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[HJMatMeth] Re: question

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  • DavidLoehr@aol.com
    ... and playing off the great question from Julio Zabatiero, if we approve of the real-world use made of this Latin American imaginative Jesus, if it fits the
    Message 1 of 3 , Feb 13, 2000
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      ... and playing off the great question from Julio Zabatiero, if we approve of
      the real-world use made of this Latin American imaginative Jesus, if it fits
      the needs of that situation better than any other, do we care? (Yes, this
      means we have to share the political goals of the people who have created
      their Jesus to fit their needs -- well, haven't we done that too? Creating a
      nonsupernatural Jesus to fit our nonsupernatural worldview?)

      Davidson Loehr
    • John Dominic Crossan
      I would not want, Julio, to get into an abstract argument on whether it is possible to have an ideology-free method to reconstruct the historical Jesus. With
      Message 2 of 3 , Feb 13, 2000
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        Re: [HJMatMeth] question I would not want, Julio, to get into an abstract argument on whether it is possible to have an ideology-free method to reconstruct the historical Jesus. With no definition of ideology submitted beforehand, that might be quicksand from which we would never recover. I do recognize, however, that the accusation of "Marxist exegesis" is for some people an easy way to dismiss questions of justice. The background from Jewish tradition, which I found most helpful for understanding the historical Jesus, was taken from the core of the Law and the Prophets (see BofC 182-208). It was the Law, for example, which insisted that God owned the land (Leviticus), that God, being just, the land must be distributed and maintained fairly, justly, and equitably among its owners, that land could not be bought and sold like any other commodity because land was the material basis of life, and that debts and foreclosures, the other easier way to obtain land than buying it, were to be carefully controlled and regulated. That tradition does not announce, in shining manifesto, that all Jews are created equal, but it attempts, in the small print of the Covenant, to make a stand against the continual growth of inequality. I find that same concern not just for social justice (too weak a word), but for divine justice on earth, throughout the prophets. They also insist that worship of God is not simply the necessary stroking of a transcendental Ego, but the attempt to live a life of justice here below in union with a God of justice there above (Jeremiah 7, for example). It is clear, I hope, that the justice involved is structural and systemic, rather than just individual or personal. Also that it is primarily a question of distributive rather than retributive justice. Marx may or may not have been working out of that halakhic-prophetic tradition, but calling it Marxist, does not make it go away.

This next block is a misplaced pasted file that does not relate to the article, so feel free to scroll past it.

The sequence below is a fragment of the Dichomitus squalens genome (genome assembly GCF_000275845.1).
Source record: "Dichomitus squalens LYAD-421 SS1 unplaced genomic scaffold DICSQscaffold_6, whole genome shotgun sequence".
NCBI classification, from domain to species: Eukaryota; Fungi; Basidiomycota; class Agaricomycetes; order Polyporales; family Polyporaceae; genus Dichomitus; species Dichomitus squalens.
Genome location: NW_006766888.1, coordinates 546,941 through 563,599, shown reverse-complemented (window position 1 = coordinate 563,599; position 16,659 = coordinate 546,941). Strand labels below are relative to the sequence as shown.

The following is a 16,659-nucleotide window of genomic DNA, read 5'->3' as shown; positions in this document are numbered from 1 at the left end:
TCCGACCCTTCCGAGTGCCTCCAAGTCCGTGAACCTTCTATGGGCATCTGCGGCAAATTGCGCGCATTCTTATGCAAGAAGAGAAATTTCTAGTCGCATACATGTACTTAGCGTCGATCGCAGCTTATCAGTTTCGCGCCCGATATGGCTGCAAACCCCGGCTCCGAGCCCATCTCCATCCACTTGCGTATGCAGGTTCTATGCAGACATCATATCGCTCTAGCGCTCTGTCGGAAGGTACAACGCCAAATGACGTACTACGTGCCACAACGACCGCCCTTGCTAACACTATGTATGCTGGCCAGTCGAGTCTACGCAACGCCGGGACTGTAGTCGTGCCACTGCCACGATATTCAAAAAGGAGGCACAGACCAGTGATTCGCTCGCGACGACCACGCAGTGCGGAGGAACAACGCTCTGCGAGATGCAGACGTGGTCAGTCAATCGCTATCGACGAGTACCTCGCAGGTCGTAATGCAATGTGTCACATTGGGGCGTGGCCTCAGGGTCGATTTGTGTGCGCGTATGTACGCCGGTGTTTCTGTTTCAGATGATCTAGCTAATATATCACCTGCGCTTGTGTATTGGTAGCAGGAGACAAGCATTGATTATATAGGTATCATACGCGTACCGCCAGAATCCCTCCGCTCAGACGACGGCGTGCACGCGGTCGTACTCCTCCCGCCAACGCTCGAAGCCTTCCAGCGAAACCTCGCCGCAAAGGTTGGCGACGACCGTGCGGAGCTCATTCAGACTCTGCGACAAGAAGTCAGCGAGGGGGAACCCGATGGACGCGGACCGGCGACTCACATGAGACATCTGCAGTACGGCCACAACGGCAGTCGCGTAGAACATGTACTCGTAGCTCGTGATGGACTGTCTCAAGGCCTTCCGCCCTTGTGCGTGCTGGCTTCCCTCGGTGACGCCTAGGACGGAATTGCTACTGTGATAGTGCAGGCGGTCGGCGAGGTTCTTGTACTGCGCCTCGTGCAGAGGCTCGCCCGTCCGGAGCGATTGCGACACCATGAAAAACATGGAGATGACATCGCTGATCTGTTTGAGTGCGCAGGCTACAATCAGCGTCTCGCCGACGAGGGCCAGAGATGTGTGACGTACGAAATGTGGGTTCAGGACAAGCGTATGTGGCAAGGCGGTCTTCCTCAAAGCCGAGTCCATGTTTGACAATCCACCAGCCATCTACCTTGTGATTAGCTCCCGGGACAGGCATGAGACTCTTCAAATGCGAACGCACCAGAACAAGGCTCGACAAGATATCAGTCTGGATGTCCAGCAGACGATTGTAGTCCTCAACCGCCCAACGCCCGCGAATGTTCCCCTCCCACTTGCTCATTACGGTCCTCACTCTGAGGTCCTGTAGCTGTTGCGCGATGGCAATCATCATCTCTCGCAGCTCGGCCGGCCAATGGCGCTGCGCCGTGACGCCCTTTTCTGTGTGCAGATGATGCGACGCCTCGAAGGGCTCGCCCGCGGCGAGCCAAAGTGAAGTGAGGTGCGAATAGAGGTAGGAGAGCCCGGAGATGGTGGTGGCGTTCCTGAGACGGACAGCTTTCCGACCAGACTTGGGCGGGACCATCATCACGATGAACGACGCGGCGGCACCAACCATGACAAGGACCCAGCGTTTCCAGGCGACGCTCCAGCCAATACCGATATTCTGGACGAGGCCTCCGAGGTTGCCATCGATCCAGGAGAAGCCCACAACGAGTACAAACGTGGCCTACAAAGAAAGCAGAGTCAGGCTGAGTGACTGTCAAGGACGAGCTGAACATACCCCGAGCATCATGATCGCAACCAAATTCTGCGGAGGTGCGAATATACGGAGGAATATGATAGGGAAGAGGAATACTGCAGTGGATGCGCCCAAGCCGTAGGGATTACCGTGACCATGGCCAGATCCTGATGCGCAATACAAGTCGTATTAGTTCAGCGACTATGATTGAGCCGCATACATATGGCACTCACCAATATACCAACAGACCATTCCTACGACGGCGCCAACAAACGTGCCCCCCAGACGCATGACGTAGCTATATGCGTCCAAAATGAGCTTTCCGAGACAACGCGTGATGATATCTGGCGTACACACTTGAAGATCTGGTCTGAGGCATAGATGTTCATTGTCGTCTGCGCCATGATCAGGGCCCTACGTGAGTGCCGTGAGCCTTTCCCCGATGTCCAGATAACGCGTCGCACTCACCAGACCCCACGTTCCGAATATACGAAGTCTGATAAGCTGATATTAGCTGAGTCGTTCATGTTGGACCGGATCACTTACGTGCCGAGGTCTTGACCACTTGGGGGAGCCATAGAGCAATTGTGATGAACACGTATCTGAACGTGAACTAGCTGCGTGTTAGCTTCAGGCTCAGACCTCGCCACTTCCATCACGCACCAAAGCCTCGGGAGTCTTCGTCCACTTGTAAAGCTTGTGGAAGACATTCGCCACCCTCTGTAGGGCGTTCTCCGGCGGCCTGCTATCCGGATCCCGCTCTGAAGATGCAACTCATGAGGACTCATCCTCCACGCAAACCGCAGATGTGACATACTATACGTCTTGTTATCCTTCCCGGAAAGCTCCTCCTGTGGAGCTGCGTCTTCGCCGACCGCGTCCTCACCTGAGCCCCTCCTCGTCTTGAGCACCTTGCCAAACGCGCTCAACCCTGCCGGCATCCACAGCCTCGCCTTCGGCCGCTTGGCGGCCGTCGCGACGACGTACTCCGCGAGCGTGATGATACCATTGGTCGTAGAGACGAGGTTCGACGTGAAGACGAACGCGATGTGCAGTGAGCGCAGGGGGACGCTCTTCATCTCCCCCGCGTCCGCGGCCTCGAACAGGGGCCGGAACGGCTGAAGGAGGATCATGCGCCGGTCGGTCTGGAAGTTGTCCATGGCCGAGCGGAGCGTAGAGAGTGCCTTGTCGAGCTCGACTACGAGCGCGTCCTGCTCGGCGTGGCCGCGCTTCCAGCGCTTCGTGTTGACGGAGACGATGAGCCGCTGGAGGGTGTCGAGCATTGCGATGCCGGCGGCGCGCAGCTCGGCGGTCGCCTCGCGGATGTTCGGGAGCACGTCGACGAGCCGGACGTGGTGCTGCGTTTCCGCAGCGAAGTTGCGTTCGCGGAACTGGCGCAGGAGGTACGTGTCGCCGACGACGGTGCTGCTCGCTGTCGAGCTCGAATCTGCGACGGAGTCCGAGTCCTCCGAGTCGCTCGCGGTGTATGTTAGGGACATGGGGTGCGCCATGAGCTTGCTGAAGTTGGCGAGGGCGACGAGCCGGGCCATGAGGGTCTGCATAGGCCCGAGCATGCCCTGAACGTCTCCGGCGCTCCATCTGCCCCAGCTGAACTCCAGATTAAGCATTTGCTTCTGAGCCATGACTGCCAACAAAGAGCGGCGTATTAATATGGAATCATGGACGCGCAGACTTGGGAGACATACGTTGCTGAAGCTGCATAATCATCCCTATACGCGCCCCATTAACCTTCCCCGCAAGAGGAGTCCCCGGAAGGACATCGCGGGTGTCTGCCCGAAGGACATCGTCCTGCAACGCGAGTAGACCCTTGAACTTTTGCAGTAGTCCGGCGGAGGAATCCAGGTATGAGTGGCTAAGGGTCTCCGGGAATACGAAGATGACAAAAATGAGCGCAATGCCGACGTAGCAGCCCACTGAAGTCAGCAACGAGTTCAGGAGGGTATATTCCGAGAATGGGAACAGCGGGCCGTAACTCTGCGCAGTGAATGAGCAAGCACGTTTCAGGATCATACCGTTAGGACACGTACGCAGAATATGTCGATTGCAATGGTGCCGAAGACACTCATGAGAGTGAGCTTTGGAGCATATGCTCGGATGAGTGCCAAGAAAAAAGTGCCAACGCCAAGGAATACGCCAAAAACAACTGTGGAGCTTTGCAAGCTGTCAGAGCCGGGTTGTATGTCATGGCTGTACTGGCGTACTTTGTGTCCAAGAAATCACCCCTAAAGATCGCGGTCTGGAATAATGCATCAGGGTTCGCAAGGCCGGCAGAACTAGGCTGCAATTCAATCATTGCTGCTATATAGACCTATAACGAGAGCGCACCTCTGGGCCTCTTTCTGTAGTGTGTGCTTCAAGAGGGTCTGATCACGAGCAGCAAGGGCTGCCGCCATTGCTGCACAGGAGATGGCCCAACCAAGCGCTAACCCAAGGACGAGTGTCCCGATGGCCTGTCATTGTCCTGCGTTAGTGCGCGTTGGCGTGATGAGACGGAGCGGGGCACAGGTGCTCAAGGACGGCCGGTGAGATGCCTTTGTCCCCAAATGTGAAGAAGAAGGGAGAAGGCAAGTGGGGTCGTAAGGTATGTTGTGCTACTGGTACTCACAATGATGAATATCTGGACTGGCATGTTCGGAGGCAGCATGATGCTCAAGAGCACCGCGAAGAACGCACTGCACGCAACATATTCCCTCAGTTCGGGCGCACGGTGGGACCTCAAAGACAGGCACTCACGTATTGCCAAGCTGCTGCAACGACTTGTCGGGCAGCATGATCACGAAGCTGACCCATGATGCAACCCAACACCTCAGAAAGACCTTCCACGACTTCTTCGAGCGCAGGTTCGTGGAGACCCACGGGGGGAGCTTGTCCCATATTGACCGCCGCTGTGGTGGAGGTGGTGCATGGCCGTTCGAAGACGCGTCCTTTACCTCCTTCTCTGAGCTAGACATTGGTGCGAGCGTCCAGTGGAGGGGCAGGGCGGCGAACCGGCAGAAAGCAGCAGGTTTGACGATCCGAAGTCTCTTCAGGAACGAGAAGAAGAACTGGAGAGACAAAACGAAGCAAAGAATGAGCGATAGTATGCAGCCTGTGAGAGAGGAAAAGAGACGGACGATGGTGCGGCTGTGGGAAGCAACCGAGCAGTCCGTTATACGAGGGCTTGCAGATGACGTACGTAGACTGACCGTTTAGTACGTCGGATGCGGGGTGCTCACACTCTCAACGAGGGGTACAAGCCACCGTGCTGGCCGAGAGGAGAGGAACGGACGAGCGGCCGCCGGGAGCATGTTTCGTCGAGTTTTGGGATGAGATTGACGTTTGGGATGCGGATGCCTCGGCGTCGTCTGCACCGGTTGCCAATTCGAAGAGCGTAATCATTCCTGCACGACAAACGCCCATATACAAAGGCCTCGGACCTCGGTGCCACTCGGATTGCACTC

----------
        From: "julio" <jzabatiero@...>